- The Judicial Function of the Bishop in the Church of the First Centuries
The exercise of judicial power by the bishop throughout history. This is a topic to which we return, and which was the subject of many scientific interests, especially in 2015, when Pope Francis reformed the procedural law of marriage. The task of the reform was primarily to simplify the procedure for annulment of marriage in the canonical court process, and consequently to guarantee even greater just justice within the limits of the decision. At the same time, it is necessary to renew the principles of synodality in the pastoral service of justice and to indicate the central place of the bishop in the exercise of judicial power.1 Massimo del Pozzo calls the new regulation a reform 'nella continuità storica' and points out that the fundamental elements of the renewal carried out by Pope Francis already existed before in the different proposals of the Supreme Legislators of the Church and doctrine.2 [End Page 163]
We will attempt to analyze the most direct and reliable testimonies presenting the bishop's judicial activity. This reality appears in the ancient world as a completely new event, born in the Church and dominant in its history between antiquity and the early Middle Ages. It is above all the bishops who participate in the development of legal life as legislators. They exercise their legislative and judicial power in various possible ways. Be it as individual legislators, or in synods or councils, as a broad legislator—that is, a member of the assembly. Finally, as judges within the limits of their powers (canonical processes). The jurisdiction of the bishop in disputes between Christians was born and developed in the Church for three centuries, and his action is even more important because no one was more prepared and fit than the bishop to resolve the dispute and restore harmony.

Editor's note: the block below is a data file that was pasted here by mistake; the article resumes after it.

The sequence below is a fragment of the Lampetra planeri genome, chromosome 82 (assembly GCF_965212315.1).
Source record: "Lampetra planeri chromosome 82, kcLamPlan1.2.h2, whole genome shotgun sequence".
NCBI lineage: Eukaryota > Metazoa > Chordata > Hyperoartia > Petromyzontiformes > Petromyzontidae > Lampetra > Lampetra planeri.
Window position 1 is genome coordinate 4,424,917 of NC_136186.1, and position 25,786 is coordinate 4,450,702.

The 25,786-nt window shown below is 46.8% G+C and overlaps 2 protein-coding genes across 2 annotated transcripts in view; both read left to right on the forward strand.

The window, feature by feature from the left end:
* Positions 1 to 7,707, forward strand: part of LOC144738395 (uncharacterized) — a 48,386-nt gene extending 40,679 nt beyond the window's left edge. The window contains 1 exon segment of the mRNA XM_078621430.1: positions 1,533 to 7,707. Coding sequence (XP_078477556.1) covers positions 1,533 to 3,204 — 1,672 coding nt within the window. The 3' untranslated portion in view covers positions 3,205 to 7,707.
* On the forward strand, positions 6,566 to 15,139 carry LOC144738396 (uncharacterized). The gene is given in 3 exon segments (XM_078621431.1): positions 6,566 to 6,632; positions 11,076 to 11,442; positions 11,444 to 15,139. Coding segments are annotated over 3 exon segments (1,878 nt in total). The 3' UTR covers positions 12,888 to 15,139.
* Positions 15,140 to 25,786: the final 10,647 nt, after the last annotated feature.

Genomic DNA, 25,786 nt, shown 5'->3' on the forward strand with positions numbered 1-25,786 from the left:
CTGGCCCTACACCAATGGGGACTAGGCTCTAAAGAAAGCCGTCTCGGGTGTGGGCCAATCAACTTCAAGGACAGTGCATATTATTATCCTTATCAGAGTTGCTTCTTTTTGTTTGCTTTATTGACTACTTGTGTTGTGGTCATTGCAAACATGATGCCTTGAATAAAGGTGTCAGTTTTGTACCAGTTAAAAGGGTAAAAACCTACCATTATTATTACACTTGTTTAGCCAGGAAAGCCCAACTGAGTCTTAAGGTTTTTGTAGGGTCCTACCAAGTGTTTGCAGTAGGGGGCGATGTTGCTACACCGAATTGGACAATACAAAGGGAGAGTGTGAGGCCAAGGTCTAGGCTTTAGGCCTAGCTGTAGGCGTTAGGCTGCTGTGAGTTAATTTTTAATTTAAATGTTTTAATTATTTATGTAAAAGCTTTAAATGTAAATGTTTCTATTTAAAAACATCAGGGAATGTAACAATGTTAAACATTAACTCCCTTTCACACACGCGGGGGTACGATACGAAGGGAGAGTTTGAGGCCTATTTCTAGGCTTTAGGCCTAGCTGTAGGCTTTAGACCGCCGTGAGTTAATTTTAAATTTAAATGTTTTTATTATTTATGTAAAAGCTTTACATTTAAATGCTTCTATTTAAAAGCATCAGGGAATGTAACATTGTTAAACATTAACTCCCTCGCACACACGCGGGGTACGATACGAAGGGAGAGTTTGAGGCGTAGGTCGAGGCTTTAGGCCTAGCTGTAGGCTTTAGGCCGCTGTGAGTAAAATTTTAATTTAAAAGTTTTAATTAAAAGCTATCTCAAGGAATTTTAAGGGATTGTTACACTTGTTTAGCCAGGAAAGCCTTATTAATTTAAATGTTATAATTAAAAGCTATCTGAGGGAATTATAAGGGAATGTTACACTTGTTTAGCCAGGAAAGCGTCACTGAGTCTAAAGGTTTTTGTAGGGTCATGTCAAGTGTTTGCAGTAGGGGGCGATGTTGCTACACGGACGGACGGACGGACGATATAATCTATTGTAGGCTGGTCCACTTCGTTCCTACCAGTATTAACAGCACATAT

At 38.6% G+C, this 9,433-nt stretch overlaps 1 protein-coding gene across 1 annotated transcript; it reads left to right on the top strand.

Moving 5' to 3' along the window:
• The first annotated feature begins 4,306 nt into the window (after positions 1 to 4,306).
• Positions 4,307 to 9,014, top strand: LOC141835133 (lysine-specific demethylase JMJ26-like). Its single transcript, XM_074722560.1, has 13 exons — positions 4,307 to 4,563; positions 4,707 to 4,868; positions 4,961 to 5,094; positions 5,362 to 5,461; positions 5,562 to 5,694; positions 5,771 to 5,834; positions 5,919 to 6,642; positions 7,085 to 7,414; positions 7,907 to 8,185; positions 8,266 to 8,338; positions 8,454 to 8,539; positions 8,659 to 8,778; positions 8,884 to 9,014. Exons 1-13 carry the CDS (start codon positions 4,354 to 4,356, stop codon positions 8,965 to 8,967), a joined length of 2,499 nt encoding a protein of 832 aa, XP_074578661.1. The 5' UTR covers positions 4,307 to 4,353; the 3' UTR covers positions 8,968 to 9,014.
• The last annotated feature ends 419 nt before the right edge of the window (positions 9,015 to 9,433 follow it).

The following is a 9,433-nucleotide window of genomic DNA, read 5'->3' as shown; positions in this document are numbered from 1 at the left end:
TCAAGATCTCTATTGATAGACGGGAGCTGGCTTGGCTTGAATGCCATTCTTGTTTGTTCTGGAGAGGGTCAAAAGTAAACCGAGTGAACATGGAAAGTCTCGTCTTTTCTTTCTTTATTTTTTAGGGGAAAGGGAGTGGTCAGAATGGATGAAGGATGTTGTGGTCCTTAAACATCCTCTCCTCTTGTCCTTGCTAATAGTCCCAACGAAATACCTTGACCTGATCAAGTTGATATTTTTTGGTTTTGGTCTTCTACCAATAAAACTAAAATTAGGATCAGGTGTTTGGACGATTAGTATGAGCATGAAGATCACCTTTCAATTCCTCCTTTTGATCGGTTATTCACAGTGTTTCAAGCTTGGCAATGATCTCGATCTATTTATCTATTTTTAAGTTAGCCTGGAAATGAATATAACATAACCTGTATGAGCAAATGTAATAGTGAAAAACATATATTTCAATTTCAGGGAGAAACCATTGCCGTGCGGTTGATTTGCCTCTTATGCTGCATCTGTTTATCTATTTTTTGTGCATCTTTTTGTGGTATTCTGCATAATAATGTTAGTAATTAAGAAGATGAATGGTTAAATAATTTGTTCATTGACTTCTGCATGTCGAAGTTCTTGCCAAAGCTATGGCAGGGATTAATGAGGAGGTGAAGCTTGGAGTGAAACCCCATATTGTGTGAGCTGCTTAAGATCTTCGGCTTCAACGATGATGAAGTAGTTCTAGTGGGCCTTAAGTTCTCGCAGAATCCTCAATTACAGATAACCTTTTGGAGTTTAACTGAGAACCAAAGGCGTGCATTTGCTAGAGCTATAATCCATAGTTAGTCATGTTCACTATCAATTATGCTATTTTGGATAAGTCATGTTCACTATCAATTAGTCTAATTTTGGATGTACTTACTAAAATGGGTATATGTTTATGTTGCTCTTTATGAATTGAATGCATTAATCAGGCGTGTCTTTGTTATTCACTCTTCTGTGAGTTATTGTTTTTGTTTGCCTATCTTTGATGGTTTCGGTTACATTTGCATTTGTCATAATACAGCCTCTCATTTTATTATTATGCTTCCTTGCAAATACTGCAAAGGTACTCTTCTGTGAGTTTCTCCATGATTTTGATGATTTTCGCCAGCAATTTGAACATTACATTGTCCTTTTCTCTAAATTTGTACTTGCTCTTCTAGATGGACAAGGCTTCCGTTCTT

The Time of the Apostles
Since their presence the successors of the Apostles have exercised judicial power.3 Indeed, Christ very clearly teaches how judicial ministry is to be exercised.4 The Church is the recipient of the power to judge. Therefore, the twelve must carry out the task of judging their brothers, that is, together with their role of guide and pastor, they perform the role of judge in internal conflicts of the community.5 The most famous passage in which Christ entrusts the power to Peter is that of Mt 16: 18-19.6 [End Page 164]
The great expansion of Christianity in Europe caused, in a broad sense, changes in different spheres of life. The presence of a new society in the Roman world created the need to adapt both realities that coexisted in a common political and cultural space.7 It must be borne in mind that Christians of diverse origins not only needed to accommodate themselves within a great Empire, but also had to proceed to an internal organization, in which the administration of justice is a basic element.8 In building that system, Christians looked to God's Word for help and inspiration:9
If your brother sins against you, rebuke him while the two of you are alone. If he listens to you, you have saved your brother. If he doesn't listen to you, call another or two others, so that the whole matter is confirmed by the mouth of two or three witnesses. If you don't listen to them, tell the community, and if you don't even pay attention to the community, consider them as a pagan or a publican.
Evidently both the theological and legal character of this passage resonate. 'Fraternal correptio' is not intended to punish or heal the effects of the brother's negative behavior; rather, it is about the rehabilitation of the sinner through the proper action of the Church.10 With such a resolution we will be, above all, in the sphere of fraternity and charity. However, it should be noted that each sin carries with it consequences that influence public life. All of this requires a special form of justice. [End Page 165]
The Pauline Precept
The Pauline text 1 Cor 6: 1...